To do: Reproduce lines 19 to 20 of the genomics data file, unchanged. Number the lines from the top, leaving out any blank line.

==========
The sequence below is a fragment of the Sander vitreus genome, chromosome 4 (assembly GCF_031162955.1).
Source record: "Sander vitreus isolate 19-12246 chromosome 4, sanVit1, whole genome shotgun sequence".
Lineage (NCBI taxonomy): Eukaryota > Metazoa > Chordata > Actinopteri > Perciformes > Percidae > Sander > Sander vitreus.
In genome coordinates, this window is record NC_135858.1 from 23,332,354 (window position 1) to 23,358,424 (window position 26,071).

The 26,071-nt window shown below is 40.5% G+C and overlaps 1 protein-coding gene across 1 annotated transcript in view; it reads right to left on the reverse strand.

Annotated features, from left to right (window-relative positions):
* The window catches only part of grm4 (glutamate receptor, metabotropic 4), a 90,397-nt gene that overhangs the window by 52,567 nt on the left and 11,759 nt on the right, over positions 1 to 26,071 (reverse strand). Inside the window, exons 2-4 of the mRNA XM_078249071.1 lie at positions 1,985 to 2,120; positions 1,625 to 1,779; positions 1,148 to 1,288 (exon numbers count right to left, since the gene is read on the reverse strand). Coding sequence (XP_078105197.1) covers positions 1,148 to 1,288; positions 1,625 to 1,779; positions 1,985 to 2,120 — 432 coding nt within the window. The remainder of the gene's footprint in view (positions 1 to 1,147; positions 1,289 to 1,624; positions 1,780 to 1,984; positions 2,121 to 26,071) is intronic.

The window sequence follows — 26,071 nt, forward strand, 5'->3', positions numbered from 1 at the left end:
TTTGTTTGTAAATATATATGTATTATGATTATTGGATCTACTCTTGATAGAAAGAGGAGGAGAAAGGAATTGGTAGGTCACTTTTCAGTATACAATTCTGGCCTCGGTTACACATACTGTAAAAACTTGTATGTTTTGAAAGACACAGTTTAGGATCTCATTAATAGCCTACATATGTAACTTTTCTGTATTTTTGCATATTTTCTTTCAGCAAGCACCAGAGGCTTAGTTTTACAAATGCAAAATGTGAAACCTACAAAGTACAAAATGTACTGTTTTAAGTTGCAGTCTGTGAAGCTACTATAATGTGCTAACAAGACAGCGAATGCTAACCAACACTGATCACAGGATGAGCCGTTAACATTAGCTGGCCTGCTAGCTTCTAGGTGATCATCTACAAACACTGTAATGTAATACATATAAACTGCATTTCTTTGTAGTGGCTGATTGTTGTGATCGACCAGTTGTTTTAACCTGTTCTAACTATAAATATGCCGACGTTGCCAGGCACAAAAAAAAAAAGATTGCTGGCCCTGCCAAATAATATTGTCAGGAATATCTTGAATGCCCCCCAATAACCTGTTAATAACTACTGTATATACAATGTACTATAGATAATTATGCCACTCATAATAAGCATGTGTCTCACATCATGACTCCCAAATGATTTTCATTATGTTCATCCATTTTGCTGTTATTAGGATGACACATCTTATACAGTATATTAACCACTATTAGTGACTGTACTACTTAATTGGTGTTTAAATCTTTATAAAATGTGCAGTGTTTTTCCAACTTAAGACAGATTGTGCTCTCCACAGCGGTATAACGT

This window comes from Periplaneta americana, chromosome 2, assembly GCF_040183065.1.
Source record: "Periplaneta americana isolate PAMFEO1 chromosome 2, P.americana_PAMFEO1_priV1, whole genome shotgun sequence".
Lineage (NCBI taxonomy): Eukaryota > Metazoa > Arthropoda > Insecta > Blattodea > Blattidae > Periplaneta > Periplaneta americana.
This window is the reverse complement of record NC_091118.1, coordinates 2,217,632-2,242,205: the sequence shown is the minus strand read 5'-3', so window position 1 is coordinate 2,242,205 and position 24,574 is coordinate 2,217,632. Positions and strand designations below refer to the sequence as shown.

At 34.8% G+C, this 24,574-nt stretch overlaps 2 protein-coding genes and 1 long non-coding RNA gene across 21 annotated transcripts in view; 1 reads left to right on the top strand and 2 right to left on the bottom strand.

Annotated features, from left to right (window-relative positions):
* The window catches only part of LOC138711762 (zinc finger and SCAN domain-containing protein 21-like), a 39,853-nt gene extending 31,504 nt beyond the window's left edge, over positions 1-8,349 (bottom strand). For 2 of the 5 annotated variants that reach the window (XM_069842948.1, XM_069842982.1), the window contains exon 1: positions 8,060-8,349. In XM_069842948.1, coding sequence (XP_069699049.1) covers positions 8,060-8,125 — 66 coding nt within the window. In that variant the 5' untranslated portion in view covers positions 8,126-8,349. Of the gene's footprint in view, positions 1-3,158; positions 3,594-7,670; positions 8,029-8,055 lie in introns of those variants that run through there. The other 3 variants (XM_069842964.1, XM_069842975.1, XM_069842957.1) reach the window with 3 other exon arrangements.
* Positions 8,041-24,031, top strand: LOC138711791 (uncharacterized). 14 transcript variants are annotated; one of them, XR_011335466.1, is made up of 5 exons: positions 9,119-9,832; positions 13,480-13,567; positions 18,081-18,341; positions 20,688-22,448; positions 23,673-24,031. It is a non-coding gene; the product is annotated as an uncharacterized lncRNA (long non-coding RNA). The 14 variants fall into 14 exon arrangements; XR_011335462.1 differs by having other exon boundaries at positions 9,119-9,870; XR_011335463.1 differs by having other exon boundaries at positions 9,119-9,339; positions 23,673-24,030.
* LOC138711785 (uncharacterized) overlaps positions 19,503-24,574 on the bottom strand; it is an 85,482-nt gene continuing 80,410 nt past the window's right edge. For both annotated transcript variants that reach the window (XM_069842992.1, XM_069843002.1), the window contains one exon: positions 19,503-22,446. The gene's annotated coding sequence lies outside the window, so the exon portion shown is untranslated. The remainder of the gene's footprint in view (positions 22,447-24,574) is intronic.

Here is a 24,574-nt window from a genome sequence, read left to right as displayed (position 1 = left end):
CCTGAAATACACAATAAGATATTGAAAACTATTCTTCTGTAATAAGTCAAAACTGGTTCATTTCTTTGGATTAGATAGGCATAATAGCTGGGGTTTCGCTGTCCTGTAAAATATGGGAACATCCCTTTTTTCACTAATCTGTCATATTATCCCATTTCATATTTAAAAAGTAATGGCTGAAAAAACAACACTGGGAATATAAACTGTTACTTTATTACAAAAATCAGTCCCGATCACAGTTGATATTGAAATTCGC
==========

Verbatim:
Here is a 24,574-nt window from a genome sequence, read left to right as displayed (position 1 = left end):
CCTGAAATACACAATAAGATATTGAAAACTATTCTTCTGTAATAAGTCAAAACTGGTTCATTTCTTTGGATTAGATAGGCATAATAGCTGGGGTTTCGCTGTCCTGTAAAATATGGGAACATCCCTTTTTTCACTAATCTGTCATATTATCCCATTTCATATTTAAAAAGTAATGGCTGAAAAAACAACACTGGGAATATAAACTGTTACTTTATTACAAAAATCAGTCCCGATCACAGTTGATATTGAAATTCGC